Indie game developer Cliff Harris has been trying to crack into the mind of a software pirate, calling for those who steal his work to confidentially come forward and explain themselves. Promising an amnesty of sorts, Cliff wants to know exactly why a vast amount of people take issue with paying for his game:
I know what I don’t know. And what I don’t know is WHY people pirate MY games. I might be able to get a general idea as to why people pirate stuff *in general* from reading warez forums, and every other story on digg, but I’m not interested in the general case. I want to improve my business, and ensure I stay afloat, and to do that, it would be mad to sit in the corner and ignore the opinions of that section of the public who pirate my games.
It's a unique idea -- reaching out to pirates instead of vilifying them -- and he seems to have gotten the knowledge he was after. This is the general summary of what the pirates told him:
• The information wants to/free anarchists think copyright shouldn't exist.
• Games are too expensive.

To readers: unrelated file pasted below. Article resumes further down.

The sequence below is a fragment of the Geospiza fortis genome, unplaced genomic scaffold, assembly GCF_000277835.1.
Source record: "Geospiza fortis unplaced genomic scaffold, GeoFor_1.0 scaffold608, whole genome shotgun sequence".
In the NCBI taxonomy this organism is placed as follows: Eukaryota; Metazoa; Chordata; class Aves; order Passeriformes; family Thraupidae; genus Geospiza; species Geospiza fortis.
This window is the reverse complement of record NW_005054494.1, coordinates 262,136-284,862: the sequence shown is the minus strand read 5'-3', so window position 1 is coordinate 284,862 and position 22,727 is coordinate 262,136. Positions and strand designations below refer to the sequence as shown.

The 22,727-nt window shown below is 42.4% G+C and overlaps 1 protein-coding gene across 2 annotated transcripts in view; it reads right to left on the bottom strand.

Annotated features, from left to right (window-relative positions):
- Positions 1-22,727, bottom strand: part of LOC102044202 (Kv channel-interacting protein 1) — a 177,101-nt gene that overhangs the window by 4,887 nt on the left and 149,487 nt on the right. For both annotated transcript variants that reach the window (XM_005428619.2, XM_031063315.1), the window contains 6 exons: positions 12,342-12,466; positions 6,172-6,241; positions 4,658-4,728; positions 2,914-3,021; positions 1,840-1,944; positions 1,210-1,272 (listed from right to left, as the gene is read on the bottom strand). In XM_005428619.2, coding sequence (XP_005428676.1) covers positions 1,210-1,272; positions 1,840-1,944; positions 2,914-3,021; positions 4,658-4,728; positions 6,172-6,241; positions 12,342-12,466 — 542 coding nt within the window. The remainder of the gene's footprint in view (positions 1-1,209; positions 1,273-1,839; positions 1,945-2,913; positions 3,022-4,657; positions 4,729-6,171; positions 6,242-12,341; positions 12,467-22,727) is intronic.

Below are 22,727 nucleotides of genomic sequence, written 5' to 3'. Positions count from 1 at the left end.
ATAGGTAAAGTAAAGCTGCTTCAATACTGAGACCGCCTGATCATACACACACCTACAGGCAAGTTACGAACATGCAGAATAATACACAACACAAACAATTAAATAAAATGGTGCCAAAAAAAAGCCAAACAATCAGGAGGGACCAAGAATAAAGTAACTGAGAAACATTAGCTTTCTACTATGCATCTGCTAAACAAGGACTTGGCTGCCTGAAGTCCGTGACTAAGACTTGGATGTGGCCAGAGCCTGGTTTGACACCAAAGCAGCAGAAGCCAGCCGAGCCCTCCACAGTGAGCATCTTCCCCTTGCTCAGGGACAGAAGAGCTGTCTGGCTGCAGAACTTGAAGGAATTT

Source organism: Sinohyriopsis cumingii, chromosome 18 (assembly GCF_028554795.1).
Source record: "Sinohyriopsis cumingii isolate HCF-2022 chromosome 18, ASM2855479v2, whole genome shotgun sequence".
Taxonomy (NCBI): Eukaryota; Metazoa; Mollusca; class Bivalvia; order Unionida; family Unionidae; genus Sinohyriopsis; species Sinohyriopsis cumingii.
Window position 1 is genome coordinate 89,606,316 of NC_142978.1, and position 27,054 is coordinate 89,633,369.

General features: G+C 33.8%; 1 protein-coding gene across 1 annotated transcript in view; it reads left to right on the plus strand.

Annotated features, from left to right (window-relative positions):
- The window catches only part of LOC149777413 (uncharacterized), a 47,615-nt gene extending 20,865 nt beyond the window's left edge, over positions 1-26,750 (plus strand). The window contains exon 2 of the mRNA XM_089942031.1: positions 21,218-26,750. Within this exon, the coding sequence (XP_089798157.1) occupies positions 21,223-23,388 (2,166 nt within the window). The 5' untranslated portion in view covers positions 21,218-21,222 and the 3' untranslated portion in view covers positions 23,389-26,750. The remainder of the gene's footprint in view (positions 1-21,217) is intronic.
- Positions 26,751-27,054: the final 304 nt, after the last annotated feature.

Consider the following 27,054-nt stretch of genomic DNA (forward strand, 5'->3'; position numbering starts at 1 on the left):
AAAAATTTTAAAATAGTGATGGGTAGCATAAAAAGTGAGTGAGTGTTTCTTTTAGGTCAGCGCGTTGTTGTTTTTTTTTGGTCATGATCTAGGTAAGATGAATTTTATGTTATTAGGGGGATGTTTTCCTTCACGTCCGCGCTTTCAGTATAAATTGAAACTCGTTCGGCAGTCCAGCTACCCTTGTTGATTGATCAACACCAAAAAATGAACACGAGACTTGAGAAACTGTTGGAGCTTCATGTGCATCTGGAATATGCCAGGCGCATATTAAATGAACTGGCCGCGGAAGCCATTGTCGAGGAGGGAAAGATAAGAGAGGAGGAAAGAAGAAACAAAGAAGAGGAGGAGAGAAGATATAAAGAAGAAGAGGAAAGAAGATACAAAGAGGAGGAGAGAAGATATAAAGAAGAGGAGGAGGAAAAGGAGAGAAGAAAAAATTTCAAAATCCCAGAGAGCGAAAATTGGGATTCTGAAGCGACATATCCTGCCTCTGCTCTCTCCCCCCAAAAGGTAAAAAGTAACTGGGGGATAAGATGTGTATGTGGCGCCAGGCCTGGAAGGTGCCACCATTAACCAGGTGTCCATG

• The quality of gaming is too uneven.
• DRM is hurting the legitimate customers.
• Going to the shops is annoying.
• Because piracy is easy to do with low risk for getting caught.
Always amusing when a pirate accuses DRM of making them pirate, especially as Harris countered that by explaining his games don't even have DRM, save one. He also mentioned dropping the price of his game, as well as being pushed by piracy to improve the quality. A refreshing approach -- as many developers sit back and complain about piracy, at least one dev is being quite pro-active about the issue. It certainly won't stop everyone stealing from him, but maybe it'll guarantee at least a few more sales.